Several ecological and life-history variables were suggested to promote social nesting in carpenter bees. Social living was found to correlate with late season [42] and older age [35] in X. pubescens, possibly because matrifilial nesting only occurs when mothers produce their second brood. Nest structure was proposed as an additional factor that affects social organization: in some species, females in branched nests build and provision separate tunnels at the same time, which can result in a communal social organization. In other species, females construct one tunnel for the first brood generation and only construct a new tunnel after the first brood has reached maturity. This can then result in eusocial nesting, where the daughters of the first generation assist their mother in building and provisioning subsequent tunnels [19]. Finally, a period of reproductive inactivity of mature offspring was proposed as a transition step toward social living. Such a period occurs in some solitary species (such as X. frontalis and X. grisescens), where newly emerged adult females remain in their natal nest for 20–30 days. During this time, they are provisioned by their mother or by their oldest sister, if the mother is absent. In some species, this association becomes permanent in a fraction of the nests (e.g., in X. suspecta [25]), which then become social.

Improved defense against parasites and predators has been suggested to favor the evolution of social nesting in bees (e.g., [43]). Carpenter bee nests are attacked by several types of natural enemies, including parasitoid wasps and flies, predatory wasps, ants, termites, and insectivorous birds [21, 44]. However, in X. pubescens, the frequency of parasitism did not differ between social and solitary nests [45]. Thus the role of guards in reducing nest parasitism is not supported so far.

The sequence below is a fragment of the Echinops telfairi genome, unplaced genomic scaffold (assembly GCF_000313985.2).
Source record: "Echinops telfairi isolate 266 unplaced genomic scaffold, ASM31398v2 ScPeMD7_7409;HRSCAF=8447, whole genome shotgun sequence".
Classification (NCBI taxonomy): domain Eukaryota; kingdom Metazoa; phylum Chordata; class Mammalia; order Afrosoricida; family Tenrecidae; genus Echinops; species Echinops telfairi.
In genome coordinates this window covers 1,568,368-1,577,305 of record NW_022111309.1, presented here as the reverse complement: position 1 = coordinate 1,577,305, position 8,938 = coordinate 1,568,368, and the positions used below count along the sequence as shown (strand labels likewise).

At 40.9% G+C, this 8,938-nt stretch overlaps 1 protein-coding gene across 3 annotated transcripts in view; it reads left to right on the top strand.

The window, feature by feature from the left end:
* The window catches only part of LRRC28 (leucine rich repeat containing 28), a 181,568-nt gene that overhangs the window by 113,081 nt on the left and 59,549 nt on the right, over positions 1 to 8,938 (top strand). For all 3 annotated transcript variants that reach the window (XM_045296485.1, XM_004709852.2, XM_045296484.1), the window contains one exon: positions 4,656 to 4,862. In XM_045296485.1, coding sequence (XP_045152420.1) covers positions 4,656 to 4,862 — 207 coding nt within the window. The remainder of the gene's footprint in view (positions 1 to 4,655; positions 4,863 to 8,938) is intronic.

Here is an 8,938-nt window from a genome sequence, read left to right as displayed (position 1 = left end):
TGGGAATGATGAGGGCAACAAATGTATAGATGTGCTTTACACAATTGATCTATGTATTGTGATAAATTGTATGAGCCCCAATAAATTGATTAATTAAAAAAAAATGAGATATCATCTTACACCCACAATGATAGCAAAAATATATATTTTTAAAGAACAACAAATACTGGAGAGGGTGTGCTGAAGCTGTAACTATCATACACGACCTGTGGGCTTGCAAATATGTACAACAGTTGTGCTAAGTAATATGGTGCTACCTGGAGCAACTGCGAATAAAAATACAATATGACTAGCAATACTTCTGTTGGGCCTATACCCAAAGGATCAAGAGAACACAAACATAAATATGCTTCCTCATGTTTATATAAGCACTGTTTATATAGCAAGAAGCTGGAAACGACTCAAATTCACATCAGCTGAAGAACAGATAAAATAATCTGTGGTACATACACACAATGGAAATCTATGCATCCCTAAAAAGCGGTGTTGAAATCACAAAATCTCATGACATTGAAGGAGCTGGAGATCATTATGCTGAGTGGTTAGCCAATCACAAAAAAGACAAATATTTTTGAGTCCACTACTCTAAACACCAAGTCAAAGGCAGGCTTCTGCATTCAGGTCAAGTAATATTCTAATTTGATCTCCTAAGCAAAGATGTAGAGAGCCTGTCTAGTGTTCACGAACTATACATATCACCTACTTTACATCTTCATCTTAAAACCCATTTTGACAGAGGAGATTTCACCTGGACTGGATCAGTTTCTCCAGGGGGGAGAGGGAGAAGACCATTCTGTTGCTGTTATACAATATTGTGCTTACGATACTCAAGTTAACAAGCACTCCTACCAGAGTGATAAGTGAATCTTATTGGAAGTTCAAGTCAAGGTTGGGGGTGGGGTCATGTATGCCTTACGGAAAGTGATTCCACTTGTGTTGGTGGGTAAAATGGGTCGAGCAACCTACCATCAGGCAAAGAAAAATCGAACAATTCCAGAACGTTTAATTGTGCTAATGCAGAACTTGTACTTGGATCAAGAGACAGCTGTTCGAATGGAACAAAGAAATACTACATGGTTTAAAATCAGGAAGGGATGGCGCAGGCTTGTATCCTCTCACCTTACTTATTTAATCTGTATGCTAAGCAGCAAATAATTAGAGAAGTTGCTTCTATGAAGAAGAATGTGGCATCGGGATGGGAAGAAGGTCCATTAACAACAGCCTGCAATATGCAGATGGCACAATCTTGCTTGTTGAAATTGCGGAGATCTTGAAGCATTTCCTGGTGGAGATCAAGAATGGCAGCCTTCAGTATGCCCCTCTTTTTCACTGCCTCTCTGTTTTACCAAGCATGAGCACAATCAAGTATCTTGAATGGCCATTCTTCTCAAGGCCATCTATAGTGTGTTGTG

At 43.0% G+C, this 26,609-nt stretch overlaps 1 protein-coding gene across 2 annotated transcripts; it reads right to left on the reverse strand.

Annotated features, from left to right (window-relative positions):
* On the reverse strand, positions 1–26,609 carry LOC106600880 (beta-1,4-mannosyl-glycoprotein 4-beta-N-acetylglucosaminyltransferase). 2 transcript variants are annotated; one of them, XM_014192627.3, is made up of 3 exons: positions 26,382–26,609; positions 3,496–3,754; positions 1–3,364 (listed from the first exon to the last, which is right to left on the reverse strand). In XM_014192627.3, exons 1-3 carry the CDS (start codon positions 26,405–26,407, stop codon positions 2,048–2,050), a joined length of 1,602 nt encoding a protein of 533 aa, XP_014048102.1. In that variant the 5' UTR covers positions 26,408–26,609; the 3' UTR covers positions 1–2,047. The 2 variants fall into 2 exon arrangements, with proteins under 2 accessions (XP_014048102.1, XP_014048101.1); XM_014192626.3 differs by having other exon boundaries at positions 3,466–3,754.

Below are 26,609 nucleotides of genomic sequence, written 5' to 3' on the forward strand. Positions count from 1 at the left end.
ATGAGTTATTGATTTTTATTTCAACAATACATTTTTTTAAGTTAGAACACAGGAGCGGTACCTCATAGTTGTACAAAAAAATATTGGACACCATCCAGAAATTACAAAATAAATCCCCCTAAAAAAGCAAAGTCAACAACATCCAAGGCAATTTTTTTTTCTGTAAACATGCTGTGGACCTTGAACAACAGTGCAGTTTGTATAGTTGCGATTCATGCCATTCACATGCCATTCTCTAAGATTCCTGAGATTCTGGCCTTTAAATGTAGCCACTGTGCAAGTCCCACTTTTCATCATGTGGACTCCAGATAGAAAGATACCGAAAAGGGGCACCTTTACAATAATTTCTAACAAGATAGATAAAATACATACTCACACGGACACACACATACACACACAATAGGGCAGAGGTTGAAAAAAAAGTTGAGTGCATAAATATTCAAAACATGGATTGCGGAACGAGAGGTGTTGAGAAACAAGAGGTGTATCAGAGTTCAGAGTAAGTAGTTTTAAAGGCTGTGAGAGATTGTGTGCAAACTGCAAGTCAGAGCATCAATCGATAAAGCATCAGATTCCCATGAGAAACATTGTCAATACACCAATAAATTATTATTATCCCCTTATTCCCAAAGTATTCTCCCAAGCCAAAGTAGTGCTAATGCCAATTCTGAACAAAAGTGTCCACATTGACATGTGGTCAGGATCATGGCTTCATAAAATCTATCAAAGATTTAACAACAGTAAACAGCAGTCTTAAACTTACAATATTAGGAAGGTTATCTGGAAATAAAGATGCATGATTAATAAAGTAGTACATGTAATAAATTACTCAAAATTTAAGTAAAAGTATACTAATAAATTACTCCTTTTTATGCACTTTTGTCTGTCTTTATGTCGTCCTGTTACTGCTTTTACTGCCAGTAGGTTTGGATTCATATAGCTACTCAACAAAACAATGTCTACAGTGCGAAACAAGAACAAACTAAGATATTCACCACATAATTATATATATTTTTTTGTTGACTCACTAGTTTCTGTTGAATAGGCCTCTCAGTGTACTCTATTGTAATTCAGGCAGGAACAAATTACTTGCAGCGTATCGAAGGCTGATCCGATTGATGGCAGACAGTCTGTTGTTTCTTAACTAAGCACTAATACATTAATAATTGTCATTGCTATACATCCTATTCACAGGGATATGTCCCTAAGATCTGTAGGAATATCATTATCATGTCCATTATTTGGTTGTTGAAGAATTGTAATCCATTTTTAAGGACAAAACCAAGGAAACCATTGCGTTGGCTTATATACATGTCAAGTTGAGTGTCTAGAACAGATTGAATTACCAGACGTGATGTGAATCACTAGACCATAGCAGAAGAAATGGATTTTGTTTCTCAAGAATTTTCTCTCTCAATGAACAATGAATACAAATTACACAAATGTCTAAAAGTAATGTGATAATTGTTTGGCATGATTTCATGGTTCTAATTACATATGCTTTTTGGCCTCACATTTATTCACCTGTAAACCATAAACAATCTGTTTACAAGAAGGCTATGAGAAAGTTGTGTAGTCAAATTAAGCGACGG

The most extensive work on the consequences of sociality has been carried out for X. pubescens. In this species, the frequency of social nesting increases as the reproductive season progresses. It has been suggested that this increase has evolutionarily been imposed on females by shortage in nesting sites [20]. Social nesters spend more time foraging outside their nests as compared with solitary individuals, perhaps because the presence of the guard in the nest reduces the risk of prolonged foraging [46]. Social nesters also suffer fewer nest takeovers by intruders than solitary nesters, providing a possible benefit for social nesting when competition for nests is high. The guards, in turn, may benefit from increased indirect fitness (if related to the reproductive), and increase their chances of eventually taking over the nest [46]. Thus, social organization can affect the fitness of X. pubescens females. Social and solitary nesters that foraged within a greenhouse differed in their food-plant preferences. Social females directed more of their foraging to a pollen source (Portulaca oleracea) than solitary nesters, possibly because of their higher brood production rates [47].